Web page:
Local Mayor Speaks at Women's History Month Celebration


Story Number: NNS150422-17Release Date: 4/22/2015 2:50:00 PM
A  A  A   Email this story to a friend   Print this story
By Mass Communication Specialist 2nd Class (SW) Chris Williamson, Commander, Operational Test and Evaluation Force Public Affairs

NORFOLK (NNS) -- Sailors assigned to Commander, Operational Test and Evaluation Force (COMOPTEVFOR) kicked off Women's History Month by having guest speaker and mayor of Suffolk, Virginia, Linda Johnson, speak about her personal journeys as a woman, March 20.

Keeping with this year's Women's History Month theme, "Weaving the Stories of Women's Lives", Johnson gave the crowd stories about her life as a woman, her accomplishments, and what it took to get to where she's at today.

"It wasn't an easy road," she explained. "Sadly, this country didn't always have a spirit of equality and fairness."

Johnson thanked the group of female Sailors in the audience for their service and legacy, and for having demonstrated what was possible in serving their country.

"I am in awe of your courage," said Johnson. "I respect your choice to serve your country and am truly grateful to be speaking to you today."

As female role model, mayor, and longtime Suffolk resident, Johnson has played a big part in fueling the growth of her city. Johnson said that she's like a mama bear - don't mess with her family... or her city.

"I'm a go-getter but I'm also a very compassionate person," said Johnson. "When it comes to negotiation for my city, I'm extremely tenacious. I'll stand there and not move or budge when it's for the betterment of [Suffolk]."

For Johnson, family and city are deeply intertwined. She has been married for 42 years to her childhood sweetheart, Jesse James Johnson Jr., and they live one mile up the river from where she was raised.

Johnson married her husband while she was attending Westhampton College at the University of Richmond. While there, she earned her bachelor's in English and journalism with a minor in sociology. After her husband graduated from law school, they moved back home to Suffolk.

"It wasn't a great time for women," said Johnson, who taught English and also stayed home with her son. "There was still the mentality that women weren't allowed to do a lot of the things that men could do. That included what career I 'could have' as a woman."

So as the years went by, tired of playing the "stay-at-home mom" role, she began to ask herself what she wanted to do with her life.

A meeting with a developer named Joseph Carpenter helped pave Johnson's path into the real estate business.

"I walked a piece of property with him, and as he painted a vision of what the property would be, I decided I wanted to be a realtor," said Johnson, as she reminisced about the career she started in 1986.

She worked for Carpenter until he died, then went to Long & Foster for nine years before she landed with Prudential Towne Realty. It was important, she said, to be with a company based in Suffolk.

That career - including its flexibility - enabled her to delve into another interest, which she more than likely developed through her bloodline. That's because both her parents were active in local politics, always aware of what was going on in the city.

"When I was younger, I remember that there were talks of an oil refinery being built," Johnson said. "My father made me attend the meetings with him all the time."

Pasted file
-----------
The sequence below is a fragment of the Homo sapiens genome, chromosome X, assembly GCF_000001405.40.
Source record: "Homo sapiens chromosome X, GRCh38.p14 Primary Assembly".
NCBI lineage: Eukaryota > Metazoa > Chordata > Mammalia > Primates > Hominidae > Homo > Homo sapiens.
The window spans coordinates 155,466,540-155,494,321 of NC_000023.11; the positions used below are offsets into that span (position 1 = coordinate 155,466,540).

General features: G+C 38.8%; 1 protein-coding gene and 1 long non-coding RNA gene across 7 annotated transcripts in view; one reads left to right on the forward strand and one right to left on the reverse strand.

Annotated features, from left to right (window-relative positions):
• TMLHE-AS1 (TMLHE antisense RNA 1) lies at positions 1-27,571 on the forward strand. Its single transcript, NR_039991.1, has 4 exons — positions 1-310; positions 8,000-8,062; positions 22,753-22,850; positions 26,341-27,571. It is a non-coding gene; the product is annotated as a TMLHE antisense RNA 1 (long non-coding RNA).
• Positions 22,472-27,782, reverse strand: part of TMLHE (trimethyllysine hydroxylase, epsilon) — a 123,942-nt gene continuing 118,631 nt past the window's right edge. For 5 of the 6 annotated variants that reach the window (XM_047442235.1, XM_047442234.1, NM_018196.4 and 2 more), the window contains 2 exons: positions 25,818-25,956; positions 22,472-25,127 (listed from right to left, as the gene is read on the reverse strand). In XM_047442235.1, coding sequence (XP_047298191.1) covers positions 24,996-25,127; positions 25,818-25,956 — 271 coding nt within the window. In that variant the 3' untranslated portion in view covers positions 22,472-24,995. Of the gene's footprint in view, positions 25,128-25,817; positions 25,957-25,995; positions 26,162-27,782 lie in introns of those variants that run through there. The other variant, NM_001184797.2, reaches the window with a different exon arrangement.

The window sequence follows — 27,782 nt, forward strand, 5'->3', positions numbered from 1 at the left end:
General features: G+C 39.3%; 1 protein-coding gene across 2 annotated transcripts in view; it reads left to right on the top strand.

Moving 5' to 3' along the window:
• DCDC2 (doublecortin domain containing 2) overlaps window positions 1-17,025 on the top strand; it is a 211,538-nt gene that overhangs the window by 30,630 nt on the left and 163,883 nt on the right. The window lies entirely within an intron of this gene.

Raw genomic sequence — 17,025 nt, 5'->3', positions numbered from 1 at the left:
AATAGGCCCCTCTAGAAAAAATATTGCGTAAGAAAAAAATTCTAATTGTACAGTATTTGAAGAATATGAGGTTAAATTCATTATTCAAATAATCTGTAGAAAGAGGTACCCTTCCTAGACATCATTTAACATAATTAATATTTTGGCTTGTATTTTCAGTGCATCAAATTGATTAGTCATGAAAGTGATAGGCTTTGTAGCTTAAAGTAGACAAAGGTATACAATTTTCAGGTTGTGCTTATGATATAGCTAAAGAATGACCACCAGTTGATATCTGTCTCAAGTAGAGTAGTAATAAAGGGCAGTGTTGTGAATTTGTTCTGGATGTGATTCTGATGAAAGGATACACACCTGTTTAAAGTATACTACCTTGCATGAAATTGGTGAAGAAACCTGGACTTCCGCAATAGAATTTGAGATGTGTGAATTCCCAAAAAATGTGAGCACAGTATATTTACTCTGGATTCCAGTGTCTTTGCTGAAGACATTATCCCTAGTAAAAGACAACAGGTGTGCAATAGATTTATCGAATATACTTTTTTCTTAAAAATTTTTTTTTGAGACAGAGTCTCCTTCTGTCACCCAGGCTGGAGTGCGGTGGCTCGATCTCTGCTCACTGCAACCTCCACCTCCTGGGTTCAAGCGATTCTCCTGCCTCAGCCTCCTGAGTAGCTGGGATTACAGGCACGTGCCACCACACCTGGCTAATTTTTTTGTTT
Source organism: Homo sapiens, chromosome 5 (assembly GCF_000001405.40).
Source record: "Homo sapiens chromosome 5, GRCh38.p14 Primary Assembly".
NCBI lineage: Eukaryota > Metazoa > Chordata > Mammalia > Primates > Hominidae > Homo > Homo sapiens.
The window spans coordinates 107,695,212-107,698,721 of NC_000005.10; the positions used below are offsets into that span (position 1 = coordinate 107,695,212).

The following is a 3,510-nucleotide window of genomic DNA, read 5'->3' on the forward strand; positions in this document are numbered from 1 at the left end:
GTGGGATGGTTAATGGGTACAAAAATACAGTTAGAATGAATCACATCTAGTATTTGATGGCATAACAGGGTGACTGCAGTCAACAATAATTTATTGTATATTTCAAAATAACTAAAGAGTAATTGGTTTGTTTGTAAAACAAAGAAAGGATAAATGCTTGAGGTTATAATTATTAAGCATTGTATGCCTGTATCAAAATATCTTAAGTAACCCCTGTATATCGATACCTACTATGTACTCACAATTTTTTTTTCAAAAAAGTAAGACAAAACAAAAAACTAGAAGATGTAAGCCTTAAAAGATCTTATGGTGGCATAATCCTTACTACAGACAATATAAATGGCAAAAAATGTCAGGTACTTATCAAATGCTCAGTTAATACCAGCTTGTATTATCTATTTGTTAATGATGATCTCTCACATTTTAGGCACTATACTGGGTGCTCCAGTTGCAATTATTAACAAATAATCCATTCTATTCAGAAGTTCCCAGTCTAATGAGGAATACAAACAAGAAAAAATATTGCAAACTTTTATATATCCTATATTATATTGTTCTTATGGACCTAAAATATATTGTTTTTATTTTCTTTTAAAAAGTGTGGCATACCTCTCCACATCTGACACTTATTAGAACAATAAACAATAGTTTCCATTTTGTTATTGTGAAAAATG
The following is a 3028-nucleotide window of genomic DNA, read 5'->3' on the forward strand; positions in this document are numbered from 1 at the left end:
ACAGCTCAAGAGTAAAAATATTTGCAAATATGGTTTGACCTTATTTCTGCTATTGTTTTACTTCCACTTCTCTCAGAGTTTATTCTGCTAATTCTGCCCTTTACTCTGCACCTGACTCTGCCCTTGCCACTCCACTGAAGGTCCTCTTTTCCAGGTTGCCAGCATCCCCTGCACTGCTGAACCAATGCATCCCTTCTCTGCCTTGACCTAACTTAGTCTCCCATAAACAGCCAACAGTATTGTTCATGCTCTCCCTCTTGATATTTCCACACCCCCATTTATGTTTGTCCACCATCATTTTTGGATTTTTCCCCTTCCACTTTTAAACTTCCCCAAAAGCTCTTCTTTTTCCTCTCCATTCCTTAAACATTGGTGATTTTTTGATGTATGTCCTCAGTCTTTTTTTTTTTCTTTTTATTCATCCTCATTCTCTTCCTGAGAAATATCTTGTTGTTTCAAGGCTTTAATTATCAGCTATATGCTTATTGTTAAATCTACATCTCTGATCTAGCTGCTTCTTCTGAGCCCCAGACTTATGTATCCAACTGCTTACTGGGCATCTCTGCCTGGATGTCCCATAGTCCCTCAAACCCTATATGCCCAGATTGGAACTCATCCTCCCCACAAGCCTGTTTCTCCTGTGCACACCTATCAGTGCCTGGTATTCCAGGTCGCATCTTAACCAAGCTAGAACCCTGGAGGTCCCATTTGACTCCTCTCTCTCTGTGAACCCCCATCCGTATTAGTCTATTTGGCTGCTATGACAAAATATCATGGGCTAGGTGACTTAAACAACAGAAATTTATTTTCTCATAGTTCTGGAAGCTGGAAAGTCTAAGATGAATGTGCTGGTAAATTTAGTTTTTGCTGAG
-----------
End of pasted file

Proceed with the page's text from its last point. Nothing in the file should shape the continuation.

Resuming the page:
Her parents, proud that she wanted to pursue a career in politics, researched the information needed to kick-start her political career. They gave that information to Johnson and asked her to speak at a community meeting.

"[My parents] taught me to be involved and what it actually means to be involved," Johnson said of her parents, saying she feels her late father upon her shoulder every day.

In 2000, a woman board member - among six men - was stepping down from a city council seat. Johnson took initiative and decided she would fill that seat, thus starting her venture into politics. She represented that seat for two terms and then became Suffolk's first female mayor, appointed by the city council on July 5, 2006.

With Johnson's leadership, she helped save a then struggling city.

"What's happened since 2006 is a miracle, because we were virtually on the verge of financial crisis," said Johnson.

In 2008, Johnson was again named the city's mayor - this time elected by the people.

Johnson describes herself as a consensus builder and a citizens' advocate who strives to improve the quality of life in Suffolk.

"I try to keep the city run efficiently and effectively," she said. "I make sure every community in the city of Suffolk has availability of public safety."

As for being the first female mayor of the city, Johnson said she doesn't think about it that much, but concedes about how young women may feel inspired by her.

"It shows them how today you can take any seat, at any table," she said.

As a woman, and as a leader, Johnson is ready and willing to do whatever is needed for the city. She can often be found volunteering with the Red Cross, Salvation Army, Meals on Wheels, Humane Society, Relay for Life and more.

"Something as simple as being mayor, or volunteering in your community, may seem pretty small," said Johnson. "But I want you all to remember that no matter how little a difference you think you make, in reality, it can be a potentially big impact on history and society. I'm a firm believer that your impact as a woman can change this world for the better."

For more news from Commander, Operational Test and Evaluation Force, visit www.navy.mil/local/COTF/.

 
 
Navy Social Media
Sign up for email updates To sign up for updates or to access your subscriber preferences, please click on the envelope icon in the page header above or click Subscribe to Navy News Service .